3 Yukon First Nations file court challenge over Bill S-6, as promised

Three Yukon First Nations have filed suit in Yukon Supreme Court against the federal government over amendments to the Yukon Environmental and Socio-economic Assessment Act.

Amendments to Yukon Environmental and Socio-Economic Assessment Act breach land claim agreements, says suit

From left: Steve Smith, chief of Champagne and Aishihik First Nations; Eric Fairclough, chief of Little Salmon/Carmacks First Nation, and Carl Sidney, chief of Teslin Tlngit Council. The three First Nations filed suit against the federal government on Wednesday over amendments to YESAA. (Nancy Thomson/CBC)

It's been a long time coming, but today it arrived: a lawsuit provoked by the federal government's amendments to the Yukon Environmental and Socio-Economic Assessment Act (YESAA).

Three Yukon First Nations — the Teslin Tlingit Council, the Champagne and Aishihik First Nations, and the Little Salmon/Carmacks First Nation — filed a petition in Yukon Supreme Court on Wednesday.

Yukon chiefs have vigorously resisted the amendments to YESAA, since Bill S-6 was introduced in the Senate just over a year ago.

They have said the changes violate their land claims agreements, in particular, four controversial amendments that were introduced at the end stages of the consultation process.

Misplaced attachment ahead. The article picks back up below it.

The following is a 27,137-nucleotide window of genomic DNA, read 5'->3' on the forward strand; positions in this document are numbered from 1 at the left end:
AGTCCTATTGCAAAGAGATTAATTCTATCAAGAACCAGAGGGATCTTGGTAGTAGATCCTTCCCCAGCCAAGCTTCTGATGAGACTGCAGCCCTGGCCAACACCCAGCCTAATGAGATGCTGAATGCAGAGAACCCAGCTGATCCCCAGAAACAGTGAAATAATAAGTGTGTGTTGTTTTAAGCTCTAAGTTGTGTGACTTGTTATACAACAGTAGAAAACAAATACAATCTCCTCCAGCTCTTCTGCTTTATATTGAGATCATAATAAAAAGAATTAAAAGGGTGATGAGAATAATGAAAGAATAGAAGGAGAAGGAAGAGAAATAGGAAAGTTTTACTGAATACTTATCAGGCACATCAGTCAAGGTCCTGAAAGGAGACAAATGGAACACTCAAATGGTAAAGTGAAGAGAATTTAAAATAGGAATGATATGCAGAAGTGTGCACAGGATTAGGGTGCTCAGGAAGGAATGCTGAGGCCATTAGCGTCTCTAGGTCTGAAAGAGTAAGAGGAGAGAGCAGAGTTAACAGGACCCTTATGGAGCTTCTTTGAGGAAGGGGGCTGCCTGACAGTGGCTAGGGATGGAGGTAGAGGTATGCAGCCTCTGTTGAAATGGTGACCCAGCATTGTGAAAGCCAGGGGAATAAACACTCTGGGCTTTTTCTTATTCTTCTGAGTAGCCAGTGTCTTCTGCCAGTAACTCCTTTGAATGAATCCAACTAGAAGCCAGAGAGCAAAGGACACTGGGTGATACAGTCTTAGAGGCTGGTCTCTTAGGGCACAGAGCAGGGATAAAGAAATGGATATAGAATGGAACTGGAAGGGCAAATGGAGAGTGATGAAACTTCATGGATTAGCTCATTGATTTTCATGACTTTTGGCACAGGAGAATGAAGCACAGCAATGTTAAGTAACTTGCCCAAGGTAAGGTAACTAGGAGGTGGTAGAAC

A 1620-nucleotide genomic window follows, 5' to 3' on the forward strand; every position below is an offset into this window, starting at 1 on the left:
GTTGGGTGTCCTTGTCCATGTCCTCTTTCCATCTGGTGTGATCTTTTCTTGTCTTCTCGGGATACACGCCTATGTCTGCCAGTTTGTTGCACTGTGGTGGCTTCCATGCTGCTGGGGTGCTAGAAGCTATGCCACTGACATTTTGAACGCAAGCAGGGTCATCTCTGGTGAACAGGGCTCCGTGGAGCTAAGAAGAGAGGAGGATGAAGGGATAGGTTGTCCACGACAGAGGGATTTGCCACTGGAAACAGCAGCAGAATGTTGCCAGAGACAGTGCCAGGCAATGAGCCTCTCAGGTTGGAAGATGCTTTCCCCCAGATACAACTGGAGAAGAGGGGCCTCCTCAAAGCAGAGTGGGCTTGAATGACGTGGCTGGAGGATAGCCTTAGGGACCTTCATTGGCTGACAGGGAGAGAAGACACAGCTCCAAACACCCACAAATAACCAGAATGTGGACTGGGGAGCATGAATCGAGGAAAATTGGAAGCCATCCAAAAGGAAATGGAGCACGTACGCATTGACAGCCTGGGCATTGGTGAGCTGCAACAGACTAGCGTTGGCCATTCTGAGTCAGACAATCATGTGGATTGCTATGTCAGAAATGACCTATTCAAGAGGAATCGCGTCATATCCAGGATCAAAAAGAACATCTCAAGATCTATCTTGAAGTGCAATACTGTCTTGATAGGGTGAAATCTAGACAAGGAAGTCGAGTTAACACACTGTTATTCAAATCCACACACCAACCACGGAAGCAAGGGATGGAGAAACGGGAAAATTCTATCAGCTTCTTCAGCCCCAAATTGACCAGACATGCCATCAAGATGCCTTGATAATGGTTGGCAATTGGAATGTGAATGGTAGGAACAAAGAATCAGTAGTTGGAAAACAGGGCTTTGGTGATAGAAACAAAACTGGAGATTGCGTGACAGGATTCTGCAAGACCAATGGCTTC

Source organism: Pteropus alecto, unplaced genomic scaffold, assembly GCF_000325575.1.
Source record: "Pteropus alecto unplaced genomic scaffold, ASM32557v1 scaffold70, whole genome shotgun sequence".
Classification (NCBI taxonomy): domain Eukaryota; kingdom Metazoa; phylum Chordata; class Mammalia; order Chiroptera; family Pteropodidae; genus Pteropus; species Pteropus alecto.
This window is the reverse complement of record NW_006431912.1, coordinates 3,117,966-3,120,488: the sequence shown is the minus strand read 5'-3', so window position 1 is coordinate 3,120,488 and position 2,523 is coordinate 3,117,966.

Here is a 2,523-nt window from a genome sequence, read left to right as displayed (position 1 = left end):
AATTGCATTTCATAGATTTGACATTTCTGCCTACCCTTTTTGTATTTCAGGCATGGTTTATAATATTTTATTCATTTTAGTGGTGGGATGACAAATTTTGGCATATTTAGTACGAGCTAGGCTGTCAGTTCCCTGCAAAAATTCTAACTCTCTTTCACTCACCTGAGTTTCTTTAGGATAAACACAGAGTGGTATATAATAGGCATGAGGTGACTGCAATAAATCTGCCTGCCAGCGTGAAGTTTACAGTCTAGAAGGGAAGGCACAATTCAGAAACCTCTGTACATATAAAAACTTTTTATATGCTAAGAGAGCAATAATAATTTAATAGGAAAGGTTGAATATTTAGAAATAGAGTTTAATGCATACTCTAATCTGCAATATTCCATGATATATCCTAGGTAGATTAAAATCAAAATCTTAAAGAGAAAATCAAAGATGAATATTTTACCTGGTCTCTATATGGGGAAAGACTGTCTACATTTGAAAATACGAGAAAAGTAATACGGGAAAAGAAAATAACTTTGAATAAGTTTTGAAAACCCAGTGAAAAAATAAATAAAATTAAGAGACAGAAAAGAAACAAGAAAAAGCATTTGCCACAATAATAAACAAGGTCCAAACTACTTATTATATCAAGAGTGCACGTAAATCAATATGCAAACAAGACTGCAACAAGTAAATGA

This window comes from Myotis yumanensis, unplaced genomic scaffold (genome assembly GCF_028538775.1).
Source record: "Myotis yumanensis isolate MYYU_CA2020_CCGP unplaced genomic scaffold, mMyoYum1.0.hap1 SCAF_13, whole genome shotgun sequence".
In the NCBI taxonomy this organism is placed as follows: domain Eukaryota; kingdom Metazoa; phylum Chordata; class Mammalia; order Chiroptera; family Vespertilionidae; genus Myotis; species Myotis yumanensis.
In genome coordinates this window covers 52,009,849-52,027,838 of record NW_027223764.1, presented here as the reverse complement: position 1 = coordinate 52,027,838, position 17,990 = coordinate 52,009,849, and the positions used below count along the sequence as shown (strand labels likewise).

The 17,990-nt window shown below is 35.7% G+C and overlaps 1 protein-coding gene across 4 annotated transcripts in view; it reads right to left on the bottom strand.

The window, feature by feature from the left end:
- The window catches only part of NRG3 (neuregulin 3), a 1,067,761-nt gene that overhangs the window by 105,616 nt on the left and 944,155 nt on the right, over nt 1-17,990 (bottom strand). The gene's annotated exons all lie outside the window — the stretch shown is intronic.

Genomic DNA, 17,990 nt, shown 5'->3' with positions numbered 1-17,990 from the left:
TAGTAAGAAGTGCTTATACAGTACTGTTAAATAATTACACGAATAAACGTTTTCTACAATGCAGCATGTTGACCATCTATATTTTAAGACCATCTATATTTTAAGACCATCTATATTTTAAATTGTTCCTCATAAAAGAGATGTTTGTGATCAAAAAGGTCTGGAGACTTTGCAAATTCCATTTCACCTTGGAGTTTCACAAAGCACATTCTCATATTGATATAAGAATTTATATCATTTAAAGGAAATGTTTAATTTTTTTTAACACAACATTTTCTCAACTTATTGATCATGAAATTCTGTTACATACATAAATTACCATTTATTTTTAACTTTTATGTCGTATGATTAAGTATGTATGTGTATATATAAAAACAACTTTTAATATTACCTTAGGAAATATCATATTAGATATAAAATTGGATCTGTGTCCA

"The amendments through Bill S-6 undermine or weaken Yukon's development assessment process and our role as Yukon First Nation governments," said Teslin Tlingit Council chief Carl Sidney.

"They are a clear breach of our final agreements."

Little Salmon Carmacks chief Eric Fairclough said the final agreements are "constitutionally protected" and said First Nations in the Yukon will resist moves by Stephen Harper to "undermine environmental legislation throughout Canada."

The petition was accompanied by affidavits from a total of 11 Yukon chiefs. Fairclough says all First Nations which belong to the Council of Yukon First Nations are helping to pay for the cost of the lawsuit.

Sidney says Yukon First Nations made "huge compromises" to ensure that they have joint management of lands and resources. He says the amendments to YESAA dilutes the the role of First Nations, and they will not accept that. 

Gregory McDade, with the Vancouver firm of Ratcliff and Company, said the suit takes exception to "both the process and the principle" of the changes brought about by S-6.

McDade said a case management conference is set for December. He added that the Yukon government may become a respondent if it chooses. 

Both the federal government and the Yukon government have maintained that the amendments cannot affect the integrity of the final agreements, saying that in the case of a dispute between YESAA and the final agreements, the agreements will prevail.

McDade says that assessment is "wrong." The lawsuit says "no law enacted by Canada or Yukon is enforceable if it is in conflict or inconsistent with a Final Agreement."

The lawsuit goes on to claim that the amendments "unlawfully permit unilateral delegation by Canada to Yukon of powers and responsibilities."

Both the NDP and the Liberal candidates have said their respective parties would repeal the problematic amendments.

This filing comes just days before the federal election on Monday. The Yukon chiefs say that is simply a coincidence.

Yukon Conservative incumbent Ryan Leef has supported the passage of Bill S-6. He declined to comment on the court action.

On mobile? Read the First Nations' court petition here